In my training I have had good days and bad days. Within 30 seconds of the start I knew this was a good day. Phew.
And as we started I thought it must be quick but when someone said we did the first mile in 6min40 I couldn’t believe it. I’m not sure I’ve ever run a 6min40 mile barefoot. I felt relaxed so didn’t worry too much.
The cheering spectators made a huge difference and then seeing my mum, sister and children in Oaklands park kept a spring in my step until Lavant.
Then came chalk pit lane. This was the 3k I had thought about more than any other.
My pace dropped significantly but the rain made the terrain a little more bearable. But what I hadn’t factored in the runners passing me was the many pats on my back and words of encouragement. Thank you all, it meant so much and kept me going.
And when one runner stopped to do up his laces I could resist a cheeky comment “take your shoes off I said”.
Then after the loop at the top of the trundle I choked again. As I looked down I saw a long line of runners coming up chalk pit lane and ‘the travelator’, (the stony bit from the car park to the top of the trundle).
Seeing people give 100% in pursuit of something is humbling and inspiring. I wanted to cheer on everyone but needed a few deep breaths myself. As I saw my wife reach the top, I shouted to her. I was high, emotionally and literally.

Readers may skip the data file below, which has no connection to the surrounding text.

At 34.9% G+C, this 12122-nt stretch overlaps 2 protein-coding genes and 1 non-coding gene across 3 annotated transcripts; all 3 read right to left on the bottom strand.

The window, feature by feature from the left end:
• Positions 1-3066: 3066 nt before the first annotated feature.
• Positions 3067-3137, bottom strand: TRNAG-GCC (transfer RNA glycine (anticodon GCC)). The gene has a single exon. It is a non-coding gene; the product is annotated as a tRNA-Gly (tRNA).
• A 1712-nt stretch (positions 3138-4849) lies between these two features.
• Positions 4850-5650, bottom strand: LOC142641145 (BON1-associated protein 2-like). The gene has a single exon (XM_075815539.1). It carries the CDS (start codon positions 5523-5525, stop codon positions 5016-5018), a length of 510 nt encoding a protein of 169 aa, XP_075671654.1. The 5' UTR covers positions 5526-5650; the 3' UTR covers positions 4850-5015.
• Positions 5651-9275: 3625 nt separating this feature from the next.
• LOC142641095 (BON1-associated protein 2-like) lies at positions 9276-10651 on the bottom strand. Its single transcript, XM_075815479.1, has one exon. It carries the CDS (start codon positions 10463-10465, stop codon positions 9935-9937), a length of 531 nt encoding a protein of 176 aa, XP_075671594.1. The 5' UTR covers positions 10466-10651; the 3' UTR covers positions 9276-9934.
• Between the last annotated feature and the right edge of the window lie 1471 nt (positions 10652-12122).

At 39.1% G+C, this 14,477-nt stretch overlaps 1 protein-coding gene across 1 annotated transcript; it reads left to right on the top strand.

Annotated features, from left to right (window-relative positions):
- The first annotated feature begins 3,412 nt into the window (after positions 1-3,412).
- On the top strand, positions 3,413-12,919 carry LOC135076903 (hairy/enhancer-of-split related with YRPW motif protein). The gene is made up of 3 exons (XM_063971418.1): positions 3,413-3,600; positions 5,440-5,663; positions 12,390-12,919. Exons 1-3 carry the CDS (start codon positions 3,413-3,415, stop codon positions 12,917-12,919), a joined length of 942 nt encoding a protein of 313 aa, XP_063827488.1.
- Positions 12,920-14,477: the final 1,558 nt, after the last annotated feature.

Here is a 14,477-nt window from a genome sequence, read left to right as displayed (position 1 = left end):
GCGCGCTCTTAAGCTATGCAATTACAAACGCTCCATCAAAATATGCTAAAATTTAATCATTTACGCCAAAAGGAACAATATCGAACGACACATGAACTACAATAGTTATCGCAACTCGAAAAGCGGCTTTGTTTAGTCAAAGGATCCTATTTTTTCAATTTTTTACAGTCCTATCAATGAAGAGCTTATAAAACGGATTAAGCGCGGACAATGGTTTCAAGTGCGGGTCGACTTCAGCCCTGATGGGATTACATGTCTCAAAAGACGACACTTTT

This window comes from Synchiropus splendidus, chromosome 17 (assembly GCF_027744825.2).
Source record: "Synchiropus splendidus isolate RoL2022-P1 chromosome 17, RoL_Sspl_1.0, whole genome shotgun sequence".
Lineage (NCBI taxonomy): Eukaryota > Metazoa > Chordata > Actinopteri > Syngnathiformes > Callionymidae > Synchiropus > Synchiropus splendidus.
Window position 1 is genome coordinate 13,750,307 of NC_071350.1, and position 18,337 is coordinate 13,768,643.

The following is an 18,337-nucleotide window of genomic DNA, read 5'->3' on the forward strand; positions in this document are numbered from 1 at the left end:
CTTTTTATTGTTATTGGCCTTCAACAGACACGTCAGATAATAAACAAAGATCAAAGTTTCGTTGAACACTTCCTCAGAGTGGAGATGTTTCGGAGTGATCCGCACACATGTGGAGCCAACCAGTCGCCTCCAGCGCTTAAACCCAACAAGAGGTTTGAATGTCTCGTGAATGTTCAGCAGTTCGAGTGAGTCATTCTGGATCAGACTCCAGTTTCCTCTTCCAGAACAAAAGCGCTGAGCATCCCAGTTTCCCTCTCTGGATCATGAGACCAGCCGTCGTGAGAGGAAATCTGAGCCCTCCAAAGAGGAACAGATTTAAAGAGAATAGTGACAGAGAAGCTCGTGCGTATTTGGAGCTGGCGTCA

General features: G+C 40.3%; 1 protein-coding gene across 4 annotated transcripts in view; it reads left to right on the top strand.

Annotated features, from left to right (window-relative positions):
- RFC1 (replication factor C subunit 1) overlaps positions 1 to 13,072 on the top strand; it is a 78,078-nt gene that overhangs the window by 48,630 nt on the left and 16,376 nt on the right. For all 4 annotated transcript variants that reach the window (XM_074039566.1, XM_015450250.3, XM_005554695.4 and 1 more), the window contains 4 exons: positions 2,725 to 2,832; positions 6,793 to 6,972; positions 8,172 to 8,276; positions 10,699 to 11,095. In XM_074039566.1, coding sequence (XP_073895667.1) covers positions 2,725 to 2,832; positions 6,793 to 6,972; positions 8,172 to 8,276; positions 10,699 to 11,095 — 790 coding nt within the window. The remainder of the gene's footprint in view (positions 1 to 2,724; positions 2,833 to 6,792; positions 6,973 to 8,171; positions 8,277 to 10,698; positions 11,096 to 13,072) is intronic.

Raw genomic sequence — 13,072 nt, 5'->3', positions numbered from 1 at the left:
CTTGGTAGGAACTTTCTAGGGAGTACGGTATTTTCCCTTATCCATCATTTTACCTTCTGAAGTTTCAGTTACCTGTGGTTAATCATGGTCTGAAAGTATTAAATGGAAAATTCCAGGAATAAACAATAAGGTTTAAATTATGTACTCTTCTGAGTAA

The long run back from West Dean and Centurion way to Lavant was a mix of grit and determination. Then I was 3 miles from home and on my go-to training route. ‘I can do this’ I said to myself. ‘Keep your focus’
3 miles to go: Look at my watch, calculate my average mile time, forecast my finish time, keep the mind busy, forget the pain. Head up, knees up, keep going.
2 miles to go. Same routine. Calculate, forecast. Do it again. And again. Keep the mind busy, forget the pain. Head up, knees up, keep going.
1 mile to go. ‘I can do this’ I thought. My mind starts to wonder, the pain rises, the pace drops. Back on the calculations, again and again. Head up, knees up, keep going. Head up, knees up, keep going.
Then the 13 mile banner greeted me. And for the third time I choked, the tears welled up this time as I sucked in two deep breaths. I heard people cheering. I heard my name, keep going, keep going.
Then the last few strides. I saw my time, crossed the line, I couldn’t believe it.
I slowed to a walk, I knew the pain was on its way, but I didn’t care: I’ve done it I thought. I’ve run a half marathon, a barefoot half marathon, the chichester half marathon, the Children on the Edge half marathon.